December 6th , 2023


Stanley Hammond

2 months ago


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2 months ago

How Can Exercise Help Constipation?

Exercise helps constipation by lowering the time it takes food to move through the large intestine. This limits the amount of water your body absorbs from the stool. Hard, dry stools are harder to pass. Plus, aerobic exercise speeds up your breathing and heart rate. This helps to stimulate the natural squeezing (or contractions) of muscles in your intestines. Intestinal muscles that squeeze better will help move stools out quickly.

When Is the Best Time to Exercise?

Wait an hour after a big meal before doing any tough physical activity. After eating, blood flow increases to your stomach and intestines to help your body digest the food. If you exercise right after eating, blood flows away from your stomach and to your heart and muscles instead. Since the strength of your gut's muscle contractions depends on how much blood it has, less blood in the GI tract means weaker contractions and the food will move sluggishly through your intestines. This can lead to bloating, gas, and constipation. So after a big meal, give your body a chance to digest it before you start on that nature hike.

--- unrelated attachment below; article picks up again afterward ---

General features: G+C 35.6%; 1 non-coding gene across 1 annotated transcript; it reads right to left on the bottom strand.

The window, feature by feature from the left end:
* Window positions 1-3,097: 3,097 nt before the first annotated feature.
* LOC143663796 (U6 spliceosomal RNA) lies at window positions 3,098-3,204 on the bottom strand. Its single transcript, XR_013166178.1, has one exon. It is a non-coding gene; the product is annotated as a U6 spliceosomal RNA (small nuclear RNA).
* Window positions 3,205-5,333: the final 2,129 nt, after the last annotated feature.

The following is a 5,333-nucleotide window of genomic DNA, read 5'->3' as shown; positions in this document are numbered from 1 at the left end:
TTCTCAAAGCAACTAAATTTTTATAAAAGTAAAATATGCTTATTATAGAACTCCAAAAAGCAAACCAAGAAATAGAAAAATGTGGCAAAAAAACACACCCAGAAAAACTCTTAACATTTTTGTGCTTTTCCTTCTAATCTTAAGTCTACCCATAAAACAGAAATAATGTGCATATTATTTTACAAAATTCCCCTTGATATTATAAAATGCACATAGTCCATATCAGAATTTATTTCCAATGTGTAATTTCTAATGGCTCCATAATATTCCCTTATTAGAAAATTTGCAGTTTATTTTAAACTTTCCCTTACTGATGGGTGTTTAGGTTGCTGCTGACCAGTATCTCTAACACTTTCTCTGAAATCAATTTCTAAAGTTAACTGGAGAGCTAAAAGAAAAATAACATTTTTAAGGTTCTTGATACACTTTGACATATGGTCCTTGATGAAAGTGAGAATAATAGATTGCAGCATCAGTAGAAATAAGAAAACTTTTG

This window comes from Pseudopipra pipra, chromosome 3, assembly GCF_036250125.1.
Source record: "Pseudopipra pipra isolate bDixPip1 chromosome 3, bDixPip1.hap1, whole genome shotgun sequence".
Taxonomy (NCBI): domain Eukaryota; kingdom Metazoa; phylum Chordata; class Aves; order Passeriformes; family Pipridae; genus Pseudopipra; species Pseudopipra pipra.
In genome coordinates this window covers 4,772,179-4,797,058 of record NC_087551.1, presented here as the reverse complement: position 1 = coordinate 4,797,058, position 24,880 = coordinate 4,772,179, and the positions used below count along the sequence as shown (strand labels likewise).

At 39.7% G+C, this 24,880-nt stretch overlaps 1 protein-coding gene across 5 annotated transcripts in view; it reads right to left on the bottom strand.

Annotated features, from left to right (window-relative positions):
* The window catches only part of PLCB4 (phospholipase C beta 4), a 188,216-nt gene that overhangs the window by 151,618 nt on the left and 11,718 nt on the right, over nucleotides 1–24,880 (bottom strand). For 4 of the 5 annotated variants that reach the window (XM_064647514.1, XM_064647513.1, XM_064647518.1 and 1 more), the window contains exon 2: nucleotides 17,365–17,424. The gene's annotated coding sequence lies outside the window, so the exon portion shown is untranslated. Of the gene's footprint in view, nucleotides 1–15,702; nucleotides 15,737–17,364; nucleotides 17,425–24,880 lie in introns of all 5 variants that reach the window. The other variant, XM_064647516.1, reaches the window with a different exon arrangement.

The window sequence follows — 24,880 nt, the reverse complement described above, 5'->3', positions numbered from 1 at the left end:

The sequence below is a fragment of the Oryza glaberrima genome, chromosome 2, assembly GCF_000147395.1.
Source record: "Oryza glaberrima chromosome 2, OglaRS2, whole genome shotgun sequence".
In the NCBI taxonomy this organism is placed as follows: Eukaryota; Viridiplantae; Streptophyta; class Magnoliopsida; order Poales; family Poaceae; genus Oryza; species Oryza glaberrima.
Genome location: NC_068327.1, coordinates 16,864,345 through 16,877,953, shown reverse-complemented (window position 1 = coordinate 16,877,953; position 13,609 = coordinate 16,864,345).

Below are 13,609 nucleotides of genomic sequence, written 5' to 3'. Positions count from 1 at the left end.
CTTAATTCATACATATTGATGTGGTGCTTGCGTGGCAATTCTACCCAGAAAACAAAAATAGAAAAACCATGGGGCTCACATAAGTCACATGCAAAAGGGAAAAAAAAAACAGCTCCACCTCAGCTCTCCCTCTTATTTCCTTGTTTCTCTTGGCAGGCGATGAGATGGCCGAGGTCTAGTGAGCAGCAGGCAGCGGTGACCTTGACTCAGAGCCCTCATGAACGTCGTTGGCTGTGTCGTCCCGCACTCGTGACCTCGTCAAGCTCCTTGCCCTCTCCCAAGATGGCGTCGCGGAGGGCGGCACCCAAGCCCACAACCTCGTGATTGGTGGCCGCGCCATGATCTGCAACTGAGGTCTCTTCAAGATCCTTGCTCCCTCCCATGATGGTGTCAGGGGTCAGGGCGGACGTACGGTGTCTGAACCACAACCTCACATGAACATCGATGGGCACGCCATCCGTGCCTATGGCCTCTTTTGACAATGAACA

Yes, it has been confirmed that exercise, especially regular walking is effective in improving constipation. However, other life style changes such as a balanced diet, adequate sleep as well as regular consumption of water must be encouraged. Since the causes of constipation can vary from person to person, any poor improvement in constipation should necessitate a visit to the doctor for a proper investigation.

constipation. Some can easily be prevented by changing habits and lifestyle, but often the reason(s) are not so obvious.

Following are the more common causes of constipation:

Lack of exercise. People who exercise regularly generally don't develop constipation. Basically, the colon responds to activity. Good muscle tone in general is important for regular bowel movements. The abdominal wall muscles and the diaphragm all play a crucial role in the process of defecation. If these muscles are weak, they're not going to be able to do the job as well. But exercise is not a cure-all. Increasing exercise to improve constipation may be more effective in older people, who tend to be more sedentary, than in younger people.

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Stanley Hammond


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